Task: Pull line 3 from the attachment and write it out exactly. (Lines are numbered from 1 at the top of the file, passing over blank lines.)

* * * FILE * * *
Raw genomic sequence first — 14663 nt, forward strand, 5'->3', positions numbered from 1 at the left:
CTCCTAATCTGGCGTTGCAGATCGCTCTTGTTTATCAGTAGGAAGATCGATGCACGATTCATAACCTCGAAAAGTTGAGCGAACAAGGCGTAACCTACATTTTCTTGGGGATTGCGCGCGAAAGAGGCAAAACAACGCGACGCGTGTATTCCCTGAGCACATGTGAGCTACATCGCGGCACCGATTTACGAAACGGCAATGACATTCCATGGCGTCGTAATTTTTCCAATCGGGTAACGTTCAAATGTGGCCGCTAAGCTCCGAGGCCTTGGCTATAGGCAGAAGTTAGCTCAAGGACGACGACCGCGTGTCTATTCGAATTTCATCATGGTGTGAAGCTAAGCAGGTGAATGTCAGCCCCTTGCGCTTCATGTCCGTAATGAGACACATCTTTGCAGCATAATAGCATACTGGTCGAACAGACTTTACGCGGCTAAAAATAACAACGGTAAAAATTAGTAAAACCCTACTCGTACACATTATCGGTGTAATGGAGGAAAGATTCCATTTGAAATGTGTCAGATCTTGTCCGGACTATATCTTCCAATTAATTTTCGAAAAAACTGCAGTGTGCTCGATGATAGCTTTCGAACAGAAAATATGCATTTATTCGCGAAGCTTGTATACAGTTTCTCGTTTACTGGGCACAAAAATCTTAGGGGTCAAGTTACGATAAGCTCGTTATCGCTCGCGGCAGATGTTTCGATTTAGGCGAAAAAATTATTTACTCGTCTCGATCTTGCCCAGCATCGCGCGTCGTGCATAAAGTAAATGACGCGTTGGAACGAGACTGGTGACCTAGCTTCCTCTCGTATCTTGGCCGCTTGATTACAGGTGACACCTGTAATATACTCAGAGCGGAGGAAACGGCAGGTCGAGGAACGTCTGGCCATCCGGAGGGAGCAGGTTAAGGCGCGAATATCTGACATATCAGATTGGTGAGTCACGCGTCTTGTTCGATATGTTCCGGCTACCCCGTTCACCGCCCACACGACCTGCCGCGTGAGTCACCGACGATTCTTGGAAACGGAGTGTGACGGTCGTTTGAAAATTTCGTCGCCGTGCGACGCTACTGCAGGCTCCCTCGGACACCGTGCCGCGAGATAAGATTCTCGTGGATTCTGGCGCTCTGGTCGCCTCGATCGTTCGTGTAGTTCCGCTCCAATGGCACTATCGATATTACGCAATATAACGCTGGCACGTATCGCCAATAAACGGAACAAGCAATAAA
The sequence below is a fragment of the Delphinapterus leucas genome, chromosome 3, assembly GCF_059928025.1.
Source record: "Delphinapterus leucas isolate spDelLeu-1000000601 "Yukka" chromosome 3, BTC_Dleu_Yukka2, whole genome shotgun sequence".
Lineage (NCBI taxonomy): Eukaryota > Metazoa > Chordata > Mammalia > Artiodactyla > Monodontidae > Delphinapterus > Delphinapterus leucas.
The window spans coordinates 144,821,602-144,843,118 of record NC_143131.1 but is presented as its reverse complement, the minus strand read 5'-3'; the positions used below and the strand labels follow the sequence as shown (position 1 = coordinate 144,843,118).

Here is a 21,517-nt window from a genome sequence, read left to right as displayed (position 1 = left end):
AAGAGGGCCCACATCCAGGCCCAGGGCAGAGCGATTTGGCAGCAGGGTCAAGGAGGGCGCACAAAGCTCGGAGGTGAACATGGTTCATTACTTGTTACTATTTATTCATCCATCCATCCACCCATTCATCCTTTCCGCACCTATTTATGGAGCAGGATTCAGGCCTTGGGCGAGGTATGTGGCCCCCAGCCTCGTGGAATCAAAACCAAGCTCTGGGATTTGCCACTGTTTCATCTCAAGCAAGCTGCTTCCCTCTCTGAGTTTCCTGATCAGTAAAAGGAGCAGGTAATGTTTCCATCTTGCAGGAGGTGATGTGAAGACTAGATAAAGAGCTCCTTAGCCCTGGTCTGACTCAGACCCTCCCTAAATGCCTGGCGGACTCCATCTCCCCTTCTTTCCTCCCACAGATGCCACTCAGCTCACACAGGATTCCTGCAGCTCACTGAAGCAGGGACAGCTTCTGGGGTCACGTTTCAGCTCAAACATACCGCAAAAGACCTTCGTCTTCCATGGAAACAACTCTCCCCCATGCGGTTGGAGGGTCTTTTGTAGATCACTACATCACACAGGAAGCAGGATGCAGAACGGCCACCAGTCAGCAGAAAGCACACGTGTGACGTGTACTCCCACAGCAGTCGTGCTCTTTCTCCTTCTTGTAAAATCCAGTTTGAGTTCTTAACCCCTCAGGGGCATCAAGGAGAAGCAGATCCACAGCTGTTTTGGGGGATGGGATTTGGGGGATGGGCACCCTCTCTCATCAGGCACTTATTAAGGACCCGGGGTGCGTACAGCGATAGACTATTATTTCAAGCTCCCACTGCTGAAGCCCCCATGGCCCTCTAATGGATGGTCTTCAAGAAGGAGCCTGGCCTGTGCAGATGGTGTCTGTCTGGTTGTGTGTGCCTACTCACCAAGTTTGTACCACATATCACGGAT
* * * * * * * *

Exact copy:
The sequence below is a fragment of the Delphinapterus leucas genome, chromosome 3, assembly GCF_059928025.1.